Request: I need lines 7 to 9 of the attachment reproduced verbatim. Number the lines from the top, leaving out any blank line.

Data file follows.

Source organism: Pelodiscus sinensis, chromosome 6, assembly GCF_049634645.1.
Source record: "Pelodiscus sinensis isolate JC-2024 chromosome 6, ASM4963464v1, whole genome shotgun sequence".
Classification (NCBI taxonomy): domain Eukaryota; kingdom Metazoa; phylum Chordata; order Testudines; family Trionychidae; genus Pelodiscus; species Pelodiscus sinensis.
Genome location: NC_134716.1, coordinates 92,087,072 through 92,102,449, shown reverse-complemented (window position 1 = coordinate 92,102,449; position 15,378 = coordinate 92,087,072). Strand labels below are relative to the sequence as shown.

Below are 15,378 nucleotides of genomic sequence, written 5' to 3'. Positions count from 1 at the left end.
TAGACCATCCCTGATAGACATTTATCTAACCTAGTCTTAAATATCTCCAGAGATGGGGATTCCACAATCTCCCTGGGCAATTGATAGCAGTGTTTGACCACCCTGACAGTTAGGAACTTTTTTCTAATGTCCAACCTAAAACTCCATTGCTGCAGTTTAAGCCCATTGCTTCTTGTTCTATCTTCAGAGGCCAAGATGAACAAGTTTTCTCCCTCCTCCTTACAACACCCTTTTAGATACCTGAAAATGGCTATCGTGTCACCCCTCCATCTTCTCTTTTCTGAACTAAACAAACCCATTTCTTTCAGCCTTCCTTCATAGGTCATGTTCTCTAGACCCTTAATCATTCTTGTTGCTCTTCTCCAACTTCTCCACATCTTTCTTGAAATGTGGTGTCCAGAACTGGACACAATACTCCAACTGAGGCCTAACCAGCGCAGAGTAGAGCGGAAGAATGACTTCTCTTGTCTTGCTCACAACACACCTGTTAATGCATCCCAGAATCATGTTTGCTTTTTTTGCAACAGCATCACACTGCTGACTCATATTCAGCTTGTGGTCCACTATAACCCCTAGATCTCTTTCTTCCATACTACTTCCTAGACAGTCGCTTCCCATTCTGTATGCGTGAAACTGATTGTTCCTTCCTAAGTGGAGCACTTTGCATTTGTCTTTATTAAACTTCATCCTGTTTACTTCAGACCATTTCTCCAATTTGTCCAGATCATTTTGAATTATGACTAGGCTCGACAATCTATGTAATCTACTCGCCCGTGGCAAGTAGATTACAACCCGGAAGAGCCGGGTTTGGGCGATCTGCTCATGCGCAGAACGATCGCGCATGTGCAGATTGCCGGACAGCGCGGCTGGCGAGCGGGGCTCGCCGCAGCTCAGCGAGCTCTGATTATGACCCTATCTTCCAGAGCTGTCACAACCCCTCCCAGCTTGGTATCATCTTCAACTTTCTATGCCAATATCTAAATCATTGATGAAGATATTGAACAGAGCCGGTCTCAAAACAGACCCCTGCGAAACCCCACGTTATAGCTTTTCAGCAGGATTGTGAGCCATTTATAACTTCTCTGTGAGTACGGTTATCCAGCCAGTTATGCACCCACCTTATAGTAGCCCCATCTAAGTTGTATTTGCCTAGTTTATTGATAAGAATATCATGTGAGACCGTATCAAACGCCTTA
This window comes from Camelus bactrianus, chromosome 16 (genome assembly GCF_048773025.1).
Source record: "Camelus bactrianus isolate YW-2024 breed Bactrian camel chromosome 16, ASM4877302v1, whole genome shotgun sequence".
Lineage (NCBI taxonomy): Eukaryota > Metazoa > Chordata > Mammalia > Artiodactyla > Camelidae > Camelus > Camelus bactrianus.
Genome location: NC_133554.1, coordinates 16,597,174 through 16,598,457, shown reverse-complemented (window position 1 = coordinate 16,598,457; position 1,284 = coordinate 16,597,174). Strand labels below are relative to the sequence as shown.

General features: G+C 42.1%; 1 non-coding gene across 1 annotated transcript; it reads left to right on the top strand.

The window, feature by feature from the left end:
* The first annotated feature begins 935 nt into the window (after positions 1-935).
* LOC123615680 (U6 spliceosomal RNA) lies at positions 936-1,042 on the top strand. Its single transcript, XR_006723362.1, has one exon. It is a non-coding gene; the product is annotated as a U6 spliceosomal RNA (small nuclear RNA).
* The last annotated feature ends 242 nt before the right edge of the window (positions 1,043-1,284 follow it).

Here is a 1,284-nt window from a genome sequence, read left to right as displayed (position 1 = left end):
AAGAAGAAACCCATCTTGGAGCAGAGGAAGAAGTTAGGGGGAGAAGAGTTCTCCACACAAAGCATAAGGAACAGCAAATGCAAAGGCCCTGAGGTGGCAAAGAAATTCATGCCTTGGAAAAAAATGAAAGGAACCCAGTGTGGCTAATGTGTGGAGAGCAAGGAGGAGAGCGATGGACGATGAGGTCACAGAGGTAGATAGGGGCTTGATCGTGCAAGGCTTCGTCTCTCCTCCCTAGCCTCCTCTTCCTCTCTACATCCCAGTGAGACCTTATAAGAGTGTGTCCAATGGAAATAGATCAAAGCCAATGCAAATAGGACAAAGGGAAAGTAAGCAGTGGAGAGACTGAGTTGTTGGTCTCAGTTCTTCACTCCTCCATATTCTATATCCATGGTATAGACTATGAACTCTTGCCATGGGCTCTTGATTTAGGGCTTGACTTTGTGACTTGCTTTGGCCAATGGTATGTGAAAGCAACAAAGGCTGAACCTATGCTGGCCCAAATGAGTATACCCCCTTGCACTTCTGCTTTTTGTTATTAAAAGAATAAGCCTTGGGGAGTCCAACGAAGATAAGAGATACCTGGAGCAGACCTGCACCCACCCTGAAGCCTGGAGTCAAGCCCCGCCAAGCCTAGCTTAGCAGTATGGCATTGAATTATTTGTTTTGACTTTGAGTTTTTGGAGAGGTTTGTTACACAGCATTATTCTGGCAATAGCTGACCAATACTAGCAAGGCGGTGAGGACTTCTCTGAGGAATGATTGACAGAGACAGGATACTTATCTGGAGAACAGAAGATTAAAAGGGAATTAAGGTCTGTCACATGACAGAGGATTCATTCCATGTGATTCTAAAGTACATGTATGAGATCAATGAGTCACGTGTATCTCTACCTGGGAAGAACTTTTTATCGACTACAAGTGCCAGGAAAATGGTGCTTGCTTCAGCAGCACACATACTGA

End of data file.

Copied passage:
This window comes from Camelus bactrianus, chromosome 16 (genome assembly GCF_048773025.1).
Source record: "Camelus bactrianus isolate YW-2024 breed Bactrian camel chromosome 16, ASM4877302v1, whole genome shotgun sequence".
Lineage (NCBI taxonomy): Eukaryota > Metazoa > Chordata > Mammalia > Artiodactyla > Camelidae > Camelus > Camelus bactrianus.